Those of you who know me realize that I am a big fan of feedback. The very title of my book Do It Wrong Quickly is a snarky way of saying that most of what we do is wrong, and that only by looking for feedback from customers can we realize what is wrong and what actually worked. So, I should be very excited about the announcement today of Yahoo!'s new analytics tool. And mostly, I am. But I am also starting to wonder when fast gets fast enough.
For those of you not following every breaking story on the newswire—what were you doing, anyway, running your business?—Yahoo! acquired a company a few months ago named Indextools, which makes a nice Web analytics engine. Today, Yahoo! announced that it's making it available in a private beta for my favorite price, free.
And that's good. Yes, we already had Google Analytics for free, but competition might keep Google innovating, which would be good. And Yahoo!'s offering might be better than Google's, which would be very good.
But in a quick scan of today's announcement, what jumped out at me was the claim for "real-time data." Instead of waiting 24 or 48 hours to get your data, it shows up in a couple of hours. And that's good, too. After all, who wouldn't want to get their feedback faster?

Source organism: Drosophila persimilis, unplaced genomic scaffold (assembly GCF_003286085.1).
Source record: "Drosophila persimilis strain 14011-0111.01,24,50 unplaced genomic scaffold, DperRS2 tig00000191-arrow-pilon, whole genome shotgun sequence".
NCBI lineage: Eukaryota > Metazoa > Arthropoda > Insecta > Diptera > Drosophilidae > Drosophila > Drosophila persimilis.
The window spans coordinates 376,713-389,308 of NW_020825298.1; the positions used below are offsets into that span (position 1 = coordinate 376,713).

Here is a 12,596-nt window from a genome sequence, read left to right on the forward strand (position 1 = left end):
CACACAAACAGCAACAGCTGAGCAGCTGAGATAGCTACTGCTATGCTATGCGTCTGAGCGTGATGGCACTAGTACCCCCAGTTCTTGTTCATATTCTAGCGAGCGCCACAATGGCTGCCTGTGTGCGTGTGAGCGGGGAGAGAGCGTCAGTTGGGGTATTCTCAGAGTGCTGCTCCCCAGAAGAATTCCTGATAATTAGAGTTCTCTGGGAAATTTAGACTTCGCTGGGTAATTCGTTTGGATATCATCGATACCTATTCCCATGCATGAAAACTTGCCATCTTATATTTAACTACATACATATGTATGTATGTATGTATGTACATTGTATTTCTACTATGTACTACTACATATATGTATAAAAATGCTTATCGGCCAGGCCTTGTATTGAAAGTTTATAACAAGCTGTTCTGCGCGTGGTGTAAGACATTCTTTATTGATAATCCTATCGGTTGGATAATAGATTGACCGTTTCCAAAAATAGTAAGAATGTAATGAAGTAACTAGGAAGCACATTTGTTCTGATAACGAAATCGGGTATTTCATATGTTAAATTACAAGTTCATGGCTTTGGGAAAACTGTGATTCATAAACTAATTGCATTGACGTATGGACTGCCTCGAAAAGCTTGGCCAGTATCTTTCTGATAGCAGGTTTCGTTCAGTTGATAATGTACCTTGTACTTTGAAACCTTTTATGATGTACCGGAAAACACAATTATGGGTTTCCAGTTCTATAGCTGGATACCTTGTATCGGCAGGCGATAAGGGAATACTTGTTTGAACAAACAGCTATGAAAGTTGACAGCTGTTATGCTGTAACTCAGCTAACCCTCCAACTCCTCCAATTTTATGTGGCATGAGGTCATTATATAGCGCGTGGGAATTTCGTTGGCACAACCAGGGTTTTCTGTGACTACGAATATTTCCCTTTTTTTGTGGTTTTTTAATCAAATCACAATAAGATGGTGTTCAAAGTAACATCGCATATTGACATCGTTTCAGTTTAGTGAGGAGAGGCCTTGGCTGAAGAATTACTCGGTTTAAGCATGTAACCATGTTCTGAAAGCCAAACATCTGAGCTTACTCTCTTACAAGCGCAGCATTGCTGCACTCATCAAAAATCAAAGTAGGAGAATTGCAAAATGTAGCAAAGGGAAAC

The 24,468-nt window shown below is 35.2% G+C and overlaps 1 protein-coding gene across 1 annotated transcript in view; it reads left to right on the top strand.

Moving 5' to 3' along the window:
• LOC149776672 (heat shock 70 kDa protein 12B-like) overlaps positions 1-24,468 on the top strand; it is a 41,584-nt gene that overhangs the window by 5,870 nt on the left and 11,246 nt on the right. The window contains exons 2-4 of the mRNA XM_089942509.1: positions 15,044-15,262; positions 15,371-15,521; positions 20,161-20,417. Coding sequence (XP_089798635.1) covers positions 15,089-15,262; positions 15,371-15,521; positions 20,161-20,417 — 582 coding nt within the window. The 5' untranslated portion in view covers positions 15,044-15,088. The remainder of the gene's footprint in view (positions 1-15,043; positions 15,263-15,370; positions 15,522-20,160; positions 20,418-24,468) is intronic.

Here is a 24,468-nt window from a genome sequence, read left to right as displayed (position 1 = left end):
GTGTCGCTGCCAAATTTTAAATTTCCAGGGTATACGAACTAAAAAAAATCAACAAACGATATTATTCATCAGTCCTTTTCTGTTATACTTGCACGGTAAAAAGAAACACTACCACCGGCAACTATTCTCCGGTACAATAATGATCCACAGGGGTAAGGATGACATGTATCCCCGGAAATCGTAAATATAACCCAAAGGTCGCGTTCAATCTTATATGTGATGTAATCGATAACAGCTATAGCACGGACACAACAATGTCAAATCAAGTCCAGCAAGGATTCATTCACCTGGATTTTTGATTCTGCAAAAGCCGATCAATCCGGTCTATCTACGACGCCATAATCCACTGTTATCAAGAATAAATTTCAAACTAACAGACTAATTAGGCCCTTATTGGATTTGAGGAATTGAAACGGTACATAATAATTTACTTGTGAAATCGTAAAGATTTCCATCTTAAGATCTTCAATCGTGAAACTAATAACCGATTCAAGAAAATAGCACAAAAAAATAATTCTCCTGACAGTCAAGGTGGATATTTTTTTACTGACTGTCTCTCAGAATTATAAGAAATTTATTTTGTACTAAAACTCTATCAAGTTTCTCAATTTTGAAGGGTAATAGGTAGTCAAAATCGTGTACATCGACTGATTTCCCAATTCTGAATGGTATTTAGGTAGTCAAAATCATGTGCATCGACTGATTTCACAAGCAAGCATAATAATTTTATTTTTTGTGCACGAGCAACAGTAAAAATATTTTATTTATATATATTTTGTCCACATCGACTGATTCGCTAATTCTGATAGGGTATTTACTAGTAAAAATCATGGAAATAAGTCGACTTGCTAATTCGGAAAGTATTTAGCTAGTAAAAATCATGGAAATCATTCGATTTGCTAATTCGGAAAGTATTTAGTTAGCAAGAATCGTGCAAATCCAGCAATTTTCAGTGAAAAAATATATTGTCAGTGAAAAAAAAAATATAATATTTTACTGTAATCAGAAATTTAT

But I worry that faster feedback might substitute for smarter analysis. Most small businesses don't get enough feedback to decide anything in a few hours. They need days or even weeks of metrics before they can see whether a page change made things better or worse. They just don't get enough traffic to make decisions any faster.
But faster feedback is exciting. It's sexy. It gives us things to talk about. The problem is that what we need is more thinking about the numbers. More tests rather than faster tests. Most small businesses aren't testing enough things as it is—it won't make much difference to get the results faster.
Now, none of this makes Yahoo!'s new tool a problem. It will be a while before many of us get a chance to try it, but I expect it to be very good. But when do we realize that rather than expecting spiffy new tools to rescue us, that instead we must do the hard work of thinking? We need to be willing to make our decisions based on metrics, which means designing alternatives, deciding what are expected outcomes are, and trying them out to see what works better.
Real-time data is great, but it's no substitute for real analysis.
Mike is an expert in search marketing, search technology, social media, publishing, text analytics, and web metrics, who regularly makes speaking appearances.
Mike's previous appearances include Text Analytics World, Rutgers Business School, SEMRush webinar, ClickZ Live.
Mike also founded and writes for Biznology, is the co-author of Outside-In Marketing (with James Mathewson) and the best-selling Search Engine Marketing, Inc. (now in its 3rd edition, and sole author of Do It Wrong Quickly, named by the Miami Herald as one of the 11 best business books of 2007.
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